Victoria facing worst ever fire season: John Brumby

Black Saturday bushfires.The CFA chief heavily criticised for his handling of Black Saturday will be responsible for keeping Victoria safe as it faces its worst-ever fire season, Premier John Brumby has said.Mr Brumby warned Victorians that 13 years of drought will make the coming fire season, less than 10 weeks away, potentially more dangerous than 2008-09 during which 173 people died.”On all of the latest information and evidence we’ve got, the forthcoming fire season is going to be worse than the one we’ve just experienced and that’s because of 13 years of dry conditions,” he told Radio 3AW.Mr Brumby said CFA chief officer Russell Rees would be at the helm despite the Bushfires Royal Commission’s interim report finding he failed to protect Victorians on February 7.”I though the worst thing for our state was to have major changes to the leadership of our fire organisation when the task we’ve got, I’ve got, the community’s got, the fire agencies have got, is to make our state as safe as possible in the run up to this fire season,” Mr Brumby said.The Premier defended Mr Rees and said he had done the best he could.He said this season Mr Rees’ role would be clearer than on Black Saturday when the commission said he had failed to take on an operational role. Mr Rees would be responsible for ensuring “that the state is kept safe”.Mr Brumby said the Government wanted to investigate further the commission’s recommendation that a single person based at a local incident control centre would be responsible for issue advice on whether people should relocate.”That is a big, big, big responsibility for someone to take and you want to make sure that you’ve got the right people there,” he said.In the lead-up to the summer, Mr Brumby said there would be more controlled burns and roadside burning for firebreaks.”The amount of fuel reduction burning that we did in the last year has been more than any time in the last 15 years,” he said.The commission is due to report on fuel reduction, for which it received the most submissions, next year.Mr Brumby is expected to outline about 50 locations at high risk of bushfires this season during a press conference to be held this morning.Mr Rees said the CFA was ready to change and welcomed the commission’s findings.The commission’s interim report handed down yesterday recommended an overhaul of the contentious stay-or-go policy that includes telling residents death is a possible consequence of not evacuating early.It has also empowered Mr Rees with irresponsibility for issuing public fire warnings.”The public needs to know that we are looking to the future – taking on board these messages, understanding what we have learnt,” he told the Nine Network today.He said other matters including vegetation, planning and community readiness had also become a focus for the fire service.Acknowledging that the Victorian community continued to hurt after the tragic fires that killed 173 people and destroyed hundreds of homes and businesses, Mr Rees stressed the CFA was now trying to move forward.Future improvements to warning information should include better websites, radio broadcasts and a national telephony system, Mr Rees said.He agreed with the report’s emphasis that the controversial stay-or-go policy needed refinement.”We are seeking to change so that the whole of the community is very clear,” Mr Rees said.”And part of that is issues of giving them the ability to personally look at their own situation – giving them advice, giving them the opportunity to make that hard decision.”Community education is one thing, community action … is very important to us.”But the issue of fuel loads require more community discussion, he said.”There has to be a debate about where we’re living, and how we’re living … information is only one part of this incredibly complex system of high-risk environment that we’re in in the state of Victoria and southeastern Australia.” theage南京夜网.au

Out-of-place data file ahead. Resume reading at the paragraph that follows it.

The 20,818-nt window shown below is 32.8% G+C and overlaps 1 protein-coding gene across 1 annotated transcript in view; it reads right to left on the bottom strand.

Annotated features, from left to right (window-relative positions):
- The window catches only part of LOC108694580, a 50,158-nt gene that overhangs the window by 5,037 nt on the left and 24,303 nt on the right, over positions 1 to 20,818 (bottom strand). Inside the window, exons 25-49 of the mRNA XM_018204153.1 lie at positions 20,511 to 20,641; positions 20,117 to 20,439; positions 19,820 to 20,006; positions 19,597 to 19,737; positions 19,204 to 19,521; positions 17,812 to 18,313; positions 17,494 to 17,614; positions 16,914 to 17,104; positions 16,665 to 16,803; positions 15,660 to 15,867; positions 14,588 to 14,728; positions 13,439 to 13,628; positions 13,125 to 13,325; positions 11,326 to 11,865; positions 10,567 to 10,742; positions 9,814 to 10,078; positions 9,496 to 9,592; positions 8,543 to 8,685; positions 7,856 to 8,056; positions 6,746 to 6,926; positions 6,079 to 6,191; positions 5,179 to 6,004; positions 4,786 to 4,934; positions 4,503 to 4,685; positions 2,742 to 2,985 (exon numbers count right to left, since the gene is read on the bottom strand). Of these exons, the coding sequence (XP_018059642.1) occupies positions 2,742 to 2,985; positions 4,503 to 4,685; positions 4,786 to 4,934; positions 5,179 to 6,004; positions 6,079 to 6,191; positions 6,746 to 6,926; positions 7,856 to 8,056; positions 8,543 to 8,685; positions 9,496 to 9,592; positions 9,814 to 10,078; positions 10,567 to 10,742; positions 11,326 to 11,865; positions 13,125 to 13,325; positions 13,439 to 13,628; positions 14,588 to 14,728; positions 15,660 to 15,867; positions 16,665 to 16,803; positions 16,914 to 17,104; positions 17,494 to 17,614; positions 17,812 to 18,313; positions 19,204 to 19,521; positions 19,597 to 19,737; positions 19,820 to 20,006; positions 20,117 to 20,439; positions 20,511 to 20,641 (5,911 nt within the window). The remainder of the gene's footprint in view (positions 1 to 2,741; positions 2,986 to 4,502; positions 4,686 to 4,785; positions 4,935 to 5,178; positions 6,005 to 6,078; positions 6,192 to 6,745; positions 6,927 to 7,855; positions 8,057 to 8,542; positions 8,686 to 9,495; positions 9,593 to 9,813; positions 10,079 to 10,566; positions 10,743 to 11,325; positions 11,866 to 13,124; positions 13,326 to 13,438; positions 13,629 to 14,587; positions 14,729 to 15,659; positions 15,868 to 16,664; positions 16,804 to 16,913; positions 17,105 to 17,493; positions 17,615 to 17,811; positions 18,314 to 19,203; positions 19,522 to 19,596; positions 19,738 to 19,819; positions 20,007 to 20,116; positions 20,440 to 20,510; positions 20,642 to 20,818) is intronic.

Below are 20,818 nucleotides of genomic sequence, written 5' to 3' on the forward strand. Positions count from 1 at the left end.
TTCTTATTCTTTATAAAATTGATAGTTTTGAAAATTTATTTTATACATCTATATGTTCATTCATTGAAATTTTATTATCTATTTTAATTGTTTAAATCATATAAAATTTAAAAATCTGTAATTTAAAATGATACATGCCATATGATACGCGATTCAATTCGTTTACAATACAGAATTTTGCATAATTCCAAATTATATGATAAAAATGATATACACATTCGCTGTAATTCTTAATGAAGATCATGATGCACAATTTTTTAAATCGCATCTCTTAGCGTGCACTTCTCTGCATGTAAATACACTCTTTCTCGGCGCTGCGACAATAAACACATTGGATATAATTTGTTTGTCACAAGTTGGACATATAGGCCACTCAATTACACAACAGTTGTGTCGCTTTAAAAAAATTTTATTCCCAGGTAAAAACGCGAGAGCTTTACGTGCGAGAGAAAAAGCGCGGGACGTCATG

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Broncos will provide a big test for the Dragons

Picture: ANDY ZAKELIThis Friday’s game in Wollongong against the Broncos is shaping up to be a bit of a litmus test for the Dragons.In last weekend’s loss to the Raiders in the bogey town of Canberra, the Dragons seemed out of sorts. They certainly weren’t the focused, clinical, unruffled side of recent weeks.The Canberra side – who always seem to play better when they’re out of the finals race – played a physical style of footy which at times seemed to rattle the Dragons. So much so that some pundits have now been saying other teams will adopt the Raiders’ template when they play the Dragons. Read more Try Hard blogs That’s a bit dim, given that the strategies the Raiders used were hardly revolutionary – other teams have been trying to use them for most of the season.It happened to work for the Raiders because they met an off-the-pace Dragons team and were able to keep up the intensity for the whole game.If either of those characteristics are missing, then these tactics just don’t work. Had the Dragons been on song (and not missing at least three regular first graders – everyone always forgets when the Dragons are missing players) the Raiders’ tactics simply wouldn’t have worked.Still, the Broncos will provide a big test for the Dragons. Firstly, they’re a team with a bit of confidence after scoring a bazillion second-half points against the Panthers. Secondly, it’ll let us see how easily the Dragons find their form after the loss in Canberra.A loss on its own isn’t a real indication of how a team’s travelling. In today’s game, it’s hard to be at peak intensity levels week after week, so it’s not surprising that a team may be a bit out of form for a game. A much better indicator is how they perform in the following weeks – do they lift their game and return to their previous levels? Or do they still show signs of struggling?If the Dragons shake off the loss with a strong and powerful performance against the Broncos it sends a clear message to the rest of the competition that they’re still a force to be reckoned with.And it’ll also make nervous fans like myself breathe a little easier.